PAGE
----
One week on, Nuttall has failed that test miserably and thrown the fundamental questions hanging over Ukip’s future into harsh relief. 

For all his bullish talk of supplanting Labour in its industrial heartlands, the Ukip leader only managed to increase the party’s vote share by 2.2 percentage points on 2015. This paltry increase came despite Stoke’s 70 per cent Brexit majority, and a media narrative that was, until the revelations around Nuttall and Hillsborough, talking the party’s chances up.
 
So what now for Nuttall? There is, for the time being, little chance of him resigning – and, in truth, few inside Ukip expected him to win. Nuttall was relying on two well-rehearsed lines as get-out-of-jail free cards very early on in the campaign. 

The first was that the seat was a lowly 72 on Ukip’s target list. The second was that he had been leader of party whose image had been tarnished by infighting both figurative and literal for all of 12 weeks – the real work of his project had yet to begin.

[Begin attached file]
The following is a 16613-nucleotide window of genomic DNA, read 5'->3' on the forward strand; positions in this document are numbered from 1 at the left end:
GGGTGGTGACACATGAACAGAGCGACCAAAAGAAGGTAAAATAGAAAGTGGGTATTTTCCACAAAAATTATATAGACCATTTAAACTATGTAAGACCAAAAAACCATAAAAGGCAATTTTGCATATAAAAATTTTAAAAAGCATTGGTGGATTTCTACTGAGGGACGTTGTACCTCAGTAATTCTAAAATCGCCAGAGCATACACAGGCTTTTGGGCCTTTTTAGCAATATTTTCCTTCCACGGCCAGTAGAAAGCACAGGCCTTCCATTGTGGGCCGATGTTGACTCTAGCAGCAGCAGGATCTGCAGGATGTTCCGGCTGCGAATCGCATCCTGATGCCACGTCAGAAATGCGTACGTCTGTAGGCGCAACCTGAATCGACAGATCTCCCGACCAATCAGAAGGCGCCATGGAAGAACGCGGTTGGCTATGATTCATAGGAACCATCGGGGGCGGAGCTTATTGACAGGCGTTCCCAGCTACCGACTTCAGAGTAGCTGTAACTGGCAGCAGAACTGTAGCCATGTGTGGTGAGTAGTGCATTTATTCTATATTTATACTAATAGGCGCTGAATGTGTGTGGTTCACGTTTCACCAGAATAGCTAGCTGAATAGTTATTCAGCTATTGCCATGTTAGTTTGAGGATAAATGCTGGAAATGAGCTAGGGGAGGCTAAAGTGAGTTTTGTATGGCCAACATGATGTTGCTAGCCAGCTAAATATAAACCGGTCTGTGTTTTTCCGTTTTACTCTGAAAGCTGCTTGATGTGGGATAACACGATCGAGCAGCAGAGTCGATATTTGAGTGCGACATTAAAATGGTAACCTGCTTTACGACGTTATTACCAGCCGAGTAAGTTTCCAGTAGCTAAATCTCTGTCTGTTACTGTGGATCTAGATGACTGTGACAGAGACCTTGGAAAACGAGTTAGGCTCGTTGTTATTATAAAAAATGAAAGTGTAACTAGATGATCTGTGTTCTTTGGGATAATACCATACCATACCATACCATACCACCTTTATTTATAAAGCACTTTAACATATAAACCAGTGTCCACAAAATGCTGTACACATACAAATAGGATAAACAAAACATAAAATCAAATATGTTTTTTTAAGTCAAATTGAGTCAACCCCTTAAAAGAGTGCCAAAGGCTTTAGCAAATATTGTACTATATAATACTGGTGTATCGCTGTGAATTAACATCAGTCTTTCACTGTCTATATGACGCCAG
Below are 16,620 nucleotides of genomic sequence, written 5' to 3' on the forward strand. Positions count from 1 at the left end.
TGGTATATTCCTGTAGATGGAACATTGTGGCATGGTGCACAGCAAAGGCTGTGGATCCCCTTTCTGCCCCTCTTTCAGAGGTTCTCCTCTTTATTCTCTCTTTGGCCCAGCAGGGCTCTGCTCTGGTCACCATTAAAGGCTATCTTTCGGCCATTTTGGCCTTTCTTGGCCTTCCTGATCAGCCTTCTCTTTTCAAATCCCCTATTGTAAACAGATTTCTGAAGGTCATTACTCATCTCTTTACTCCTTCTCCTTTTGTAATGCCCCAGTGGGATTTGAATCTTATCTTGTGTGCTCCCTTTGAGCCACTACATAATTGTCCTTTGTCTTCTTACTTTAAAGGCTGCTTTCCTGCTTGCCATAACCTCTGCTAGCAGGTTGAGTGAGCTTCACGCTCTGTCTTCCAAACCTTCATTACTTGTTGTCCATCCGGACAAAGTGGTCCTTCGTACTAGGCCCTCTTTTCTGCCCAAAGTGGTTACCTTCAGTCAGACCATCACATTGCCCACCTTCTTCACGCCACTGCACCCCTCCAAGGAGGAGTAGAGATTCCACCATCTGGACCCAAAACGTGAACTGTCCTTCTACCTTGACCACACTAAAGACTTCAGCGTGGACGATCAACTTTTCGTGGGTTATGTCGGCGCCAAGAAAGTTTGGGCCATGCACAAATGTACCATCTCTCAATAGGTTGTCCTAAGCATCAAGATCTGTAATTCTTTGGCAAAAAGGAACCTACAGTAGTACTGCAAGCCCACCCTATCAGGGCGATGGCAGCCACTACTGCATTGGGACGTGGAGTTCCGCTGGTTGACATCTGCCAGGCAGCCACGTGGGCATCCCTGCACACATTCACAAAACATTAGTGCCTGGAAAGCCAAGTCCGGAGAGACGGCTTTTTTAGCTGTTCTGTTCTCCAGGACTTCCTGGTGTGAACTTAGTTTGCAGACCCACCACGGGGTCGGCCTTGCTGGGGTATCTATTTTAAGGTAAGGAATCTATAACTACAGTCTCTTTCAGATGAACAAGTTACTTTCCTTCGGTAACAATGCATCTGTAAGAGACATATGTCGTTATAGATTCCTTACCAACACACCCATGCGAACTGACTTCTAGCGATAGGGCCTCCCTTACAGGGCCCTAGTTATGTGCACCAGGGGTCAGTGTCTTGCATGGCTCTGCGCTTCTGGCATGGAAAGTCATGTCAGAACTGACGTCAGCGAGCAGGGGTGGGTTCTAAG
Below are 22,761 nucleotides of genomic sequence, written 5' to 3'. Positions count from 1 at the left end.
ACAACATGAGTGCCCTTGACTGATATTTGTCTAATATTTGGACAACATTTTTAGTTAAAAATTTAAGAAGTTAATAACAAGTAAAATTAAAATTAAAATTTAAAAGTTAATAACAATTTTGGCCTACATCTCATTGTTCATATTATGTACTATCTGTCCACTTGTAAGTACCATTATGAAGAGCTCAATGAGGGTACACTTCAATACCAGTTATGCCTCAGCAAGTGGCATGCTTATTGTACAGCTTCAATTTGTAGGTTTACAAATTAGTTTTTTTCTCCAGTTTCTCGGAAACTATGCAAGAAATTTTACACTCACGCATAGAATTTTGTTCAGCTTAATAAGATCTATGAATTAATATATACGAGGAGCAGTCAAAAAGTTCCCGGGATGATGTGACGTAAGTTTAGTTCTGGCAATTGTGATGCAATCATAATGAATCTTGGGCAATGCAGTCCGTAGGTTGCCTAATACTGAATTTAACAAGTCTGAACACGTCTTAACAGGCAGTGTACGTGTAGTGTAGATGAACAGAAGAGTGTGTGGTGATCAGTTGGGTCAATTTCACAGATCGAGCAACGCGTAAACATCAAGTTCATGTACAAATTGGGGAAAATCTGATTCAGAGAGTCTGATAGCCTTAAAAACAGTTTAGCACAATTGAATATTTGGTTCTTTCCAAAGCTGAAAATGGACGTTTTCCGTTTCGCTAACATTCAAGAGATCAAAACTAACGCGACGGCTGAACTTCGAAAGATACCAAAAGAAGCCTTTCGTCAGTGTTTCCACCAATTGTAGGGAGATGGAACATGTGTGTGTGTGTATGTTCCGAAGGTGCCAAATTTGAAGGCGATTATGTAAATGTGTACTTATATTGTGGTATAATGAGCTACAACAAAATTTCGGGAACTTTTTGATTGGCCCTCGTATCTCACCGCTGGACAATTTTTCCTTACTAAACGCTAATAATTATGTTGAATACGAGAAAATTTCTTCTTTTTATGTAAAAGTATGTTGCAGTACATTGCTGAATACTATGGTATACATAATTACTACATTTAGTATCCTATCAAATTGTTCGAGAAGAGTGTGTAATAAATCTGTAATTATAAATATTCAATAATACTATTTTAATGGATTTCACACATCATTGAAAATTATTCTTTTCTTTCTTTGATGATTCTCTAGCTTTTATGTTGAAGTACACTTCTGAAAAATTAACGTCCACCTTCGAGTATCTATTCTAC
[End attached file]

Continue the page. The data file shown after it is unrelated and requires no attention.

The chances of that project ever succeeding were modest at the very best. After yesterday’s defeat, it looks even more unlikely. Nuttall had originally stated his intention to run in the likely by-election in Leigh, Greater Manchester, when Andy Burnham wins the Greater Manchester metro mayoralty as is expected in May (Wigan, the borough of which Leigh is part, voted 64 per cent for Brexit).